The increased need for businesses to downsize their workforce in the last five years has meant that employers have found it easier to take a more in-direct and less humane approach to aid their own discomfort when dealing with redundancies, says cognitive neuroscientist and expert in the psychology of business Dr Lynda Shaw.

Shaw maintains that this is the worst attitude to have. “It is an employer’s duty to ensure that redundancies are handled in a personal and supportive way. Shockingly I am seeing time and time again that employers have forgotten how to handle redundancy in a respectful way to the employee. All too often there are reports of employees receiving the news in an email whilst they are on holiday, or finding out by letter or a phone-call. Quite often, employees are not told why they are being made redundant. It is extremely unfair to employees to be dismissed in this impersonal way and they are bound to feel discarded, anxious and resentful.

“A badly handled dismissal means the brain can slip into denial in an attempt to avoid the bad news. This can manifest in many ways such as belligerently going back to one’s desk and trying to carry on, or not telling the family and getting ready for work as usual next morning and leaving the house to just sit in a park. These are more extreme reactions, but milder consequences can be physical tension leading to muscle problems, nausea and headache; as well as mental stress with symptoms ranging from lack of concentration, anxiety or even depression. This is all avoidable if handled properly.  With a slight shift in perspective redundancy can become an opportunity and a good employer delivering the news can help here.”

Shaw argues that men in particular see their job as a huge part of their identity meaning the blow of redundancy can hit their psyche harder especially if they didn’t see it coming or if they are the main breadwinner. This is a stereotypical view, but holds true for many men who over identify with their job, whereas women take on several roles at any one time and still need to get on with those if they are made redundant. That said, Shaw says redundancy is highly stressful for both men and women.

“Employers could be doing so much more to help those who are being made redundant. If an employee has been with the company for an extended amount of time, they could be quite out of touch with new recruitment methods, and this will make it very difficult for them when seeking new employment. A redundancy package shouldn’t just be a severance settlement; it should include literature and contacts to assist them in finding a new job.

“Obviously whilst redundancy may be a necessity for a business; it is a total upheaval of someone’s life and they should be treated with respect. Without open and honest communication to employees, businesses will suffer. Although making redundancies is difficult for employers, clearly it is much harder to receive the news than to give it and we should all be a bit more mindful of that and stop putting our own discomfort and lack of time first.”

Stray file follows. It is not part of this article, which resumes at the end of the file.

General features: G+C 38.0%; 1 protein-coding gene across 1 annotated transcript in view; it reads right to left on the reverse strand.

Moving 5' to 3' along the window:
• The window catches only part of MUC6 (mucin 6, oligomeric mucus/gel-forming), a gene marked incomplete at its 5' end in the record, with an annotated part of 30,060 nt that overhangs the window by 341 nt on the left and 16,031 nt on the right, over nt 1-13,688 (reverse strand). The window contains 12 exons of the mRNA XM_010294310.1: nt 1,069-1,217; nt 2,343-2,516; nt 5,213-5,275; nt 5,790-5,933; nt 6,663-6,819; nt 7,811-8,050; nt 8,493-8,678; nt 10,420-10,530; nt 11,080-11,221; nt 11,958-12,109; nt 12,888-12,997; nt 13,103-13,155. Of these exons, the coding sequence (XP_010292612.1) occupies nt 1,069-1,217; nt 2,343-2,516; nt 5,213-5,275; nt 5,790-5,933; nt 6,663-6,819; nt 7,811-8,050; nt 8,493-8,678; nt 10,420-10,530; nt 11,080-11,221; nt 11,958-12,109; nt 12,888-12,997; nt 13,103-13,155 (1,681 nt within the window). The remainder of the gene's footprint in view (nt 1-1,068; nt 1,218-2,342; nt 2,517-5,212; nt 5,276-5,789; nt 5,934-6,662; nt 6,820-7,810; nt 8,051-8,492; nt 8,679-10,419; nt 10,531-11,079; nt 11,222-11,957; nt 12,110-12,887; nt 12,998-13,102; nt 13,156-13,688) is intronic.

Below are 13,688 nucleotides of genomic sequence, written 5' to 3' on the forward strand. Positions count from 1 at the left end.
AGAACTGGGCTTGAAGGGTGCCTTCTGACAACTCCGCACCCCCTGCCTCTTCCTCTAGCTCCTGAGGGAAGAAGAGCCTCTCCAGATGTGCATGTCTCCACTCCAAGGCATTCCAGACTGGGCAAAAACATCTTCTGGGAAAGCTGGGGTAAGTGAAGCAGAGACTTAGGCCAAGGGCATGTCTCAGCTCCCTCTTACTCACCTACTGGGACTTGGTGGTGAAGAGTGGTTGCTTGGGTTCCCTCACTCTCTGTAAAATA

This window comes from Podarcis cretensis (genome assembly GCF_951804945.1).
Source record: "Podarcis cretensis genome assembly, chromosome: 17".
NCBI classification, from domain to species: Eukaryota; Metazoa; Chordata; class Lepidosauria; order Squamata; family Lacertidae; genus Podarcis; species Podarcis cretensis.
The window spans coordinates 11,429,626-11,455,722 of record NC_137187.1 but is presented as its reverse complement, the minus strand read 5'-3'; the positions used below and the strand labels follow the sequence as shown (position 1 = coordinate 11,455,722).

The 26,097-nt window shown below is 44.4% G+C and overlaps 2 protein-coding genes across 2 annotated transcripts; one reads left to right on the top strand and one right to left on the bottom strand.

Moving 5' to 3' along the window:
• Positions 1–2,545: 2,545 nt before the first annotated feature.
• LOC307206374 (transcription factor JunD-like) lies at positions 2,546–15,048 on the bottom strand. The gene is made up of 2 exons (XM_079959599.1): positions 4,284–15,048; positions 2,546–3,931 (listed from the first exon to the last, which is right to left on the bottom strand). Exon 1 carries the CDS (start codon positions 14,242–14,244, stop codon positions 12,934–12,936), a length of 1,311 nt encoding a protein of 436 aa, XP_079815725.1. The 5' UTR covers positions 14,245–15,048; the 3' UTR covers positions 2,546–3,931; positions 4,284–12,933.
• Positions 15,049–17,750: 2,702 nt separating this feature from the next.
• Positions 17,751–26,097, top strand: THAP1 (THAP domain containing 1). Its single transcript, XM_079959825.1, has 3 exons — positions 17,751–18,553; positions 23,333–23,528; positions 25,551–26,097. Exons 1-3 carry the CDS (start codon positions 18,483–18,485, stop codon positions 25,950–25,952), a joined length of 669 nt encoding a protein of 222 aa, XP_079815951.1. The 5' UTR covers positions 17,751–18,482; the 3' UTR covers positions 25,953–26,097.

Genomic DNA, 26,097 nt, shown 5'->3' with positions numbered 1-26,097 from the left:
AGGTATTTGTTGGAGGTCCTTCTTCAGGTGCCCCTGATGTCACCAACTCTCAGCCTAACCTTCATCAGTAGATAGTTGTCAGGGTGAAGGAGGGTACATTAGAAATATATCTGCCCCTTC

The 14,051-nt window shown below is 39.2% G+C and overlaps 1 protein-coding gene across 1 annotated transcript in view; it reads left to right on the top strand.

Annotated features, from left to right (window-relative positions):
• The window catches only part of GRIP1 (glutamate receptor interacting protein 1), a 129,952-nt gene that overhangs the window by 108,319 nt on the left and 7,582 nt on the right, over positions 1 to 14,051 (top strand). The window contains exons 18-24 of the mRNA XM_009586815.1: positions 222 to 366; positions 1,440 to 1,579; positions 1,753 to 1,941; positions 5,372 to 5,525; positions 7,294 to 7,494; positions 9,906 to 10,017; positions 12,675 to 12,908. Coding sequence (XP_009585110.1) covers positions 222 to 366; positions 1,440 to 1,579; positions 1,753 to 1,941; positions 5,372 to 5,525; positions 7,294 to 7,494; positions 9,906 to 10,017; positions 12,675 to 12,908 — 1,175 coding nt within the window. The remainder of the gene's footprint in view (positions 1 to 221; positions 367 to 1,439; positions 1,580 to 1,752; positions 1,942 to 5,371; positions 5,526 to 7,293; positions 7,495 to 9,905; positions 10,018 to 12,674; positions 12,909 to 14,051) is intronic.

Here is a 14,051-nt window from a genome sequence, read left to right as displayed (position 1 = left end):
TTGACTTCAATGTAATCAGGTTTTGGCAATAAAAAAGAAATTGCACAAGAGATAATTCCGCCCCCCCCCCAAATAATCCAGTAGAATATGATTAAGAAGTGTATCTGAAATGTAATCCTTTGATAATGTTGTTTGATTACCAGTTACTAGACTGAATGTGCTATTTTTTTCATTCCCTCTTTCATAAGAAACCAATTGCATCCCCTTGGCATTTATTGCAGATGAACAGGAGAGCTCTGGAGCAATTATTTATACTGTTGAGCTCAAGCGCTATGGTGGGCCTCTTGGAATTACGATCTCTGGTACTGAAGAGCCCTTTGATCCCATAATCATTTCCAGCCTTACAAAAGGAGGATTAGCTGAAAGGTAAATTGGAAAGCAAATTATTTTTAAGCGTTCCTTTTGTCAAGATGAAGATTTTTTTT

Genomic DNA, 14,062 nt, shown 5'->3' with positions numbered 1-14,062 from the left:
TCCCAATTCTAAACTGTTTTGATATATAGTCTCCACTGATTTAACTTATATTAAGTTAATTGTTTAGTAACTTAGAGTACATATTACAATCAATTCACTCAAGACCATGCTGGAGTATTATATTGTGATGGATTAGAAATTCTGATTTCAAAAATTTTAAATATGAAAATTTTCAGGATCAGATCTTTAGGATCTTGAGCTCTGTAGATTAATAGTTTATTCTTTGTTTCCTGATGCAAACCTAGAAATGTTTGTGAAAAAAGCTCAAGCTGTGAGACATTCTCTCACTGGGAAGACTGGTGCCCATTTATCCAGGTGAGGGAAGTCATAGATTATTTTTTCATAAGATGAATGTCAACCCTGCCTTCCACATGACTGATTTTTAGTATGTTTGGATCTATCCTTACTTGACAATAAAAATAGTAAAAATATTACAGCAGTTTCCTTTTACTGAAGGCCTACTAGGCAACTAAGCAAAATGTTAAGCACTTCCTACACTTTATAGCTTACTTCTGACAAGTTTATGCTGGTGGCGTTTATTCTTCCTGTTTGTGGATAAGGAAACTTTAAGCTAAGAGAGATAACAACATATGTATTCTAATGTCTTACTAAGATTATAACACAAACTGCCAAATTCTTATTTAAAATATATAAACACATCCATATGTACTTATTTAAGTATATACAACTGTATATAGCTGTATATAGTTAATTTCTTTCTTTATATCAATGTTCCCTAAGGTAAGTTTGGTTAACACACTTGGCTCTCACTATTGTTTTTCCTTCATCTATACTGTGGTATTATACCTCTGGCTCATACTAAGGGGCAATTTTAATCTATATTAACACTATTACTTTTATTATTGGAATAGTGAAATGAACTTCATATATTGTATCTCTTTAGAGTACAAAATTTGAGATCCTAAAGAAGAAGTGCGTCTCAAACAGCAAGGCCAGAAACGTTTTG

Top tips for handling redundancy from an employers perspective:

  • Be very clear about the situation and the reasons. Very clearly explain the reason for redundancy from the business perspective as knowing the real reasons will help the employee when seeking new work.  The more they understand about the situation, the better for their future employment. Be authentic.
  • Know your message well. Any discomfort about the situation may lead you to deliver the news in a quick and un-informative way.  Be confident when delivering the news to the employee, so they grasp that this is an informed and well thought out decision. Plan what you are going to say properly to avoid claims of unfair dismissal or appeal. Prepare some answers to difficult potential questions.  Think about what information you would like to know if you were in the same situation? How would you like to be told?
  • Prepare yourself to be emotionally available. You are giving upsetting news, and you must prepare yourself for a potentially emotional response. Emotions can range from anger, sadness or shock, and it is vital you handle the situation delicately. You should be comforting, but remain professional and calming without being condescending.
  • Allow for privacy and dignity. Ensure you tell the employee before the rest of the team find out.  Ask your employee how they would like to manage the rest of their day, would they like a private space to compose themselves and digest the information? Or would they prefer to go home and discuss options with their family? Do not discuss anything in front of other employees and be as discreet as possible to ensure respect for the individual.
  • Address your team. Redundancy affects the entire team; people may feel anxious about their own job security. Make sure you have open and honest communication and if there is a possibility of future redundancies, let your team know. Keep them informed and up to date about how well the company is doing, and make sure they know they can come to you with any worries or questions they may have.